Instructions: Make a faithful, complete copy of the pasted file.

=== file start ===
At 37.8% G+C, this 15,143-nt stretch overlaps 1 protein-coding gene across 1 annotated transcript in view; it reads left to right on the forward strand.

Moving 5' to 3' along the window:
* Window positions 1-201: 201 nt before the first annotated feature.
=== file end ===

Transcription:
At 37.8% G+C, this 15,143-nt stretch overlaps 1 protein-coding gene across 1 annotated transcript in view; it reads left to right on the forward strand.

Moving 5' to 3' along the window:
* Window positions 1-201: 201 nt before the first annotated feature.